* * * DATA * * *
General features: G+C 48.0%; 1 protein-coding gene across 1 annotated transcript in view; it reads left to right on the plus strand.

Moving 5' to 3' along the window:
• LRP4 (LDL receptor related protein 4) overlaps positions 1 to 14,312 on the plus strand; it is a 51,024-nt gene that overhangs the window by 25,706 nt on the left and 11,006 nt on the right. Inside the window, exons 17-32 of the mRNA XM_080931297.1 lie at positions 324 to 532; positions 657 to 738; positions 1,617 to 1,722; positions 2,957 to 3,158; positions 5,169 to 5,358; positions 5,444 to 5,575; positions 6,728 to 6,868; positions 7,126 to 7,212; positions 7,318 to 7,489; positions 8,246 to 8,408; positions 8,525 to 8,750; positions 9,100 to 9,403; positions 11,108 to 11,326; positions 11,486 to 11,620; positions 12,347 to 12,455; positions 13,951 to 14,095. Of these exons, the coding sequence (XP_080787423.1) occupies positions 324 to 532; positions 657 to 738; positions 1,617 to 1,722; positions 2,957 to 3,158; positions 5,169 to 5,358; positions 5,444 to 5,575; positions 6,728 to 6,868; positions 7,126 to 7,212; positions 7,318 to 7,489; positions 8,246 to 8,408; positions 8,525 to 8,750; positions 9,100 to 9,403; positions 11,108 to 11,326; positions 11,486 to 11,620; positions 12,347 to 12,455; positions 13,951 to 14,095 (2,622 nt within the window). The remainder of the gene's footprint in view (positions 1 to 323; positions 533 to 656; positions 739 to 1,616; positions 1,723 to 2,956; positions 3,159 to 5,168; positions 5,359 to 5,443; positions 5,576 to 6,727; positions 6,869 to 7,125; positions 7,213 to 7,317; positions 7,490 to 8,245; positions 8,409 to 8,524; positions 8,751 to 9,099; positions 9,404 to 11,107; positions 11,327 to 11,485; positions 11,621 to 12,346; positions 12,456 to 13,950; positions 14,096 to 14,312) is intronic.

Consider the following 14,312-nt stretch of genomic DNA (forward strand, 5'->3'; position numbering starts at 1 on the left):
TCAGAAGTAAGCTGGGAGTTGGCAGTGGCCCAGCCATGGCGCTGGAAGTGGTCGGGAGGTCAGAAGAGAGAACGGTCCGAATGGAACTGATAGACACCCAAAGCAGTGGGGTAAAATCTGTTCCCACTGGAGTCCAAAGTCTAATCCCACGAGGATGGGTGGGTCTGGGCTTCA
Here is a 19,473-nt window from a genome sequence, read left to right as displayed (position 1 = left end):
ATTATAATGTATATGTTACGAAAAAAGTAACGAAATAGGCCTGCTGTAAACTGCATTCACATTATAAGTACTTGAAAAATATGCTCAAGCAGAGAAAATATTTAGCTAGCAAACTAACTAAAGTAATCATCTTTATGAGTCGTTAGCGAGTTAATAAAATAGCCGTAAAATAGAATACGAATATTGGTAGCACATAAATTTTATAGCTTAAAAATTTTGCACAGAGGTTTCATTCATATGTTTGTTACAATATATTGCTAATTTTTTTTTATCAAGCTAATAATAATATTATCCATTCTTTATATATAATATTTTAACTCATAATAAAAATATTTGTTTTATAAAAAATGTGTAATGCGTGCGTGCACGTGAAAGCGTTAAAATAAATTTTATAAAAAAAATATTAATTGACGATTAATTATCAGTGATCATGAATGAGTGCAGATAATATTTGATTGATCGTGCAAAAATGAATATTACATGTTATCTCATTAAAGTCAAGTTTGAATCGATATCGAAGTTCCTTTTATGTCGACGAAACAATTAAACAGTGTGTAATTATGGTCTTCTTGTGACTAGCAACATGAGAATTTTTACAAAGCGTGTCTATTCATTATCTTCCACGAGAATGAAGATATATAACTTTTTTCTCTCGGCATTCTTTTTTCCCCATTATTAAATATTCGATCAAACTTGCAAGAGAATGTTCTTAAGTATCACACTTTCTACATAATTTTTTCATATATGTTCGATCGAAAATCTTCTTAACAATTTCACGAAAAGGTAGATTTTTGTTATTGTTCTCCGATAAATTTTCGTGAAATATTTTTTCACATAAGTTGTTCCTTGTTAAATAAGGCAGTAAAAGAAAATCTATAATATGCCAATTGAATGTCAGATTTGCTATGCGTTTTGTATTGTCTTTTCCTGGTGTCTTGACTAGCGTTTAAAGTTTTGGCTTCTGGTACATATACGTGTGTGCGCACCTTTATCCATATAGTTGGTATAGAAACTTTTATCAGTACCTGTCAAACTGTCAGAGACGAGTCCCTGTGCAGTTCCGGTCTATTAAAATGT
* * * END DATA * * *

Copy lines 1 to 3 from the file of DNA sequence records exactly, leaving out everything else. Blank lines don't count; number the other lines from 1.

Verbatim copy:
General features: G+C 48.0%; 1 protein-coding gene across 1 annotated transcript in view; it reads left to right on the plus strand.

Moving 5' to 3' along the window:
• LRP4 (LDL receptor related protein 4) overlaps positions 1 to 14,312 on the plus strand; it is a 51,024-nt gene that overhangs the window by 25,706 nt on the left and 11,006 nt on the right. Inside the window, exons 17-32 of the mRNA XM_080931297.1 lie at positions 324 to 532; positions 657 to 738; positions 1,617 to 1,722; positions 2,957 to 3,158; positions 5,169 to 5,358; positions 5,444 to 5,575; positions 6,728 to 6,868; positions 7,126 to 7,212; positions 7,318 to 7,489; positions 8,246 to 8,408; positions 8,525 to 8,750; positions 9,100 to 9,403; positions 11,108 to 11,326; positions 11,486 to 11,620; positions 12,347 to 12,455; positions 13,951 to 14,095. Of these exons, the coding sequence (XP_080787423.1) occupies positions 324 to 532; positions 657 to 738; positions 1,617 to 1,722; positions 2,957 to 3,158; positions 5,169 to 5,358; positions 5,444 to 5,575; positions 6,728 to 6,868; positions 7,126 to 7,212; positions 7,318 to 7,489; positions 8,246 to 8,408; positions 8,525 to 8,750; positions 9,100 to 9,403; positions 11,108 to 11,326; positions 11,486 to 11,620; positions 12,347 to 12,455; positions 13,951 to 14,095 (2,622 nt within the window). The remainder of the gene's footprint in view (positions 1 to 323; positions 533 to 656; positions 739 to 1,616; positions 1,723 to 2,956; positions 3,159 to 5,168; positions 5,359 to 5,443; positions 5,576 to 6,727; positions 6,869 to 7,125; positions 7,213 to 7,317; positions 7,490 to 8,245; positions 8,409 to 8,524; positions 8,751 to 9,099; positions 9,404 to 11,107; positions 11,327 to 11,485; positions 11,621 to 12,346; positions 12,456 to 13,950; positions 14,096 to 14,312) is intronic.